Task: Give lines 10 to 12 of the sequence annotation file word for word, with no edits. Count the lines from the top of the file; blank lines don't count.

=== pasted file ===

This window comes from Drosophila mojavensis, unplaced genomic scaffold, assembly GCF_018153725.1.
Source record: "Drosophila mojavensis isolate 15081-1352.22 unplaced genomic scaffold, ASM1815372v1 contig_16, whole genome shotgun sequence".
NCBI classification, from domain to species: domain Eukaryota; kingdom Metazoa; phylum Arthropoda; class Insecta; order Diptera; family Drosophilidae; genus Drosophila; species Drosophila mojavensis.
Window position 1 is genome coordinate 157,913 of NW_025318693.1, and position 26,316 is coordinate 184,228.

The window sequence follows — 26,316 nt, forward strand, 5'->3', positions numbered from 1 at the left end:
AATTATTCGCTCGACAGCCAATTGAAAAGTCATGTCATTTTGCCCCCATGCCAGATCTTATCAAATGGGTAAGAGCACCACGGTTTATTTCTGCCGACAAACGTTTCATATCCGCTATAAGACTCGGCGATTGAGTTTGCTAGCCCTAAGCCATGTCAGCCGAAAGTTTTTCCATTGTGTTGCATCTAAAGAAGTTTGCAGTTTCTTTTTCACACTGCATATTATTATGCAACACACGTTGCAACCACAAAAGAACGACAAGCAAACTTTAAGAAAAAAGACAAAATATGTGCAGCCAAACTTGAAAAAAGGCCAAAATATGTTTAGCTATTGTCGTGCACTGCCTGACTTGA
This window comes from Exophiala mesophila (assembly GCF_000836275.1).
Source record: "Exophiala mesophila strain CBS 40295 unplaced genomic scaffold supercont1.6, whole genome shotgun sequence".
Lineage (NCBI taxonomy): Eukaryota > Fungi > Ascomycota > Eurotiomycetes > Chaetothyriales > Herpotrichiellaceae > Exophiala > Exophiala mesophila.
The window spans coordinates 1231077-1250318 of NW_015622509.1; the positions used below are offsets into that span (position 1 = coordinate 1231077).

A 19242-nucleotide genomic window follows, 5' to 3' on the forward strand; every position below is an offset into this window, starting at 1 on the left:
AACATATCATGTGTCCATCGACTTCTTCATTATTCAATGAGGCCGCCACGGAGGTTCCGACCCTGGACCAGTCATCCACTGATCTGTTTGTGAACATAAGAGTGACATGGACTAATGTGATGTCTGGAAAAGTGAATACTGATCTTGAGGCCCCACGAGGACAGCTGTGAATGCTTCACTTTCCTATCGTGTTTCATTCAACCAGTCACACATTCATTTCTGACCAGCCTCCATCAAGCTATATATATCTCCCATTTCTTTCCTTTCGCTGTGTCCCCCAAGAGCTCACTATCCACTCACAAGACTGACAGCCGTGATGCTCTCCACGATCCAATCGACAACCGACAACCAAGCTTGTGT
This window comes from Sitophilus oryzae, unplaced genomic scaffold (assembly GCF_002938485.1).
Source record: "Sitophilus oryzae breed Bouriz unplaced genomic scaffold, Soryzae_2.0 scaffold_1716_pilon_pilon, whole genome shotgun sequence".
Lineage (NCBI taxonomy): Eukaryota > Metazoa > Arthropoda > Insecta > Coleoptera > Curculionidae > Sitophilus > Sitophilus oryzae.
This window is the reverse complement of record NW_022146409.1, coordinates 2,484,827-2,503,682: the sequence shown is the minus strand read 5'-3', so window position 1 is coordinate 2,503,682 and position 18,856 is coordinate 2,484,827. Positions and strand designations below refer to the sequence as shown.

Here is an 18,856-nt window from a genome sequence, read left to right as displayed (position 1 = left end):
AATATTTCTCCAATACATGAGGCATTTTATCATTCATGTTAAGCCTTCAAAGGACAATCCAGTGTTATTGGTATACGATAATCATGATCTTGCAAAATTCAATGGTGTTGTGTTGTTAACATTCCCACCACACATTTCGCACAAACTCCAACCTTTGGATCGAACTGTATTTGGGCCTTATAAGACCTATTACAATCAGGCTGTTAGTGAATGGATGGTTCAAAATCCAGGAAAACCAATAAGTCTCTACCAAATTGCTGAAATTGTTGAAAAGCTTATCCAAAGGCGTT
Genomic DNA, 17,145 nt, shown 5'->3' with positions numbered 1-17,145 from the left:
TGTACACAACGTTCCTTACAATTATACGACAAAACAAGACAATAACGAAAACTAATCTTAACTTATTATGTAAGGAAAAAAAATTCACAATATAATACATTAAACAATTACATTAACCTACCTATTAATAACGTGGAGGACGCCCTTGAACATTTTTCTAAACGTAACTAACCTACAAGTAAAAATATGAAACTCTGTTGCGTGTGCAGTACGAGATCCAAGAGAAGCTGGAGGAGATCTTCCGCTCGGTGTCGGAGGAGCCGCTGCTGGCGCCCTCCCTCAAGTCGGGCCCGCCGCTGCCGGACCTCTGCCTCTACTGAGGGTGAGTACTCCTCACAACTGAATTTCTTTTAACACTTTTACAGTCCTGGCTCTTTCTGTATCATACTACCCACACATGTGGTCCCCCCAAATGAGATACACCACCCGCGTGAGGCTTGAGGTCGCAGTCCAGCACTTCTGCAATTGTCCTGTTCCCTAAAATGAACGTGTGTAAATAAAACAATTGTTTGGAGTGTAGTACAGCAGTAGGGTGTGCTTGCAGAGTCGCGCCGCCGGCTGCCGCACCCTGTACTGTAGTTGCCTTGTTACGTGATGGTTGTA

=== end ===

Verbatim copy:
The window spans coordinates 1231077-1250318 of NW_015622509.1; the positions used below are offsets into that span (position 1 = coordinate 1231077).

A 19242-nucleotide genomic window follows, 5' to 3' on the forward strand; every position below is an offset into this window, starting at 1 on the left:
AACATATCATGTGTCCATCGACTTCTTCATTATTCAATGAGGCCGCCACGGAGGTTCCGACCCTGGACCAGTCATCCACTGATCTGTTTGTGAACATAAGAGTGACATGGACTAATGTGATGTCTGGAAAAGTGAATACTGATCTTGAGGCCCCACGAGGACAGCTGTGAATGCTTCACTTTCCTATCGTGTTTCATTCAACCAGTCACACATTCATTTCTGACCAGCCTCCATCAAGCTATATATATCTCCCATTTCTTTCCTTTCGCTGTGTCCCCCAAGAGCTCACTATCCACTCACAAGACTGACAGCCGTGATGCTCTCCACGATCCAATCGACAACCGACAACCAAGCTTGTGT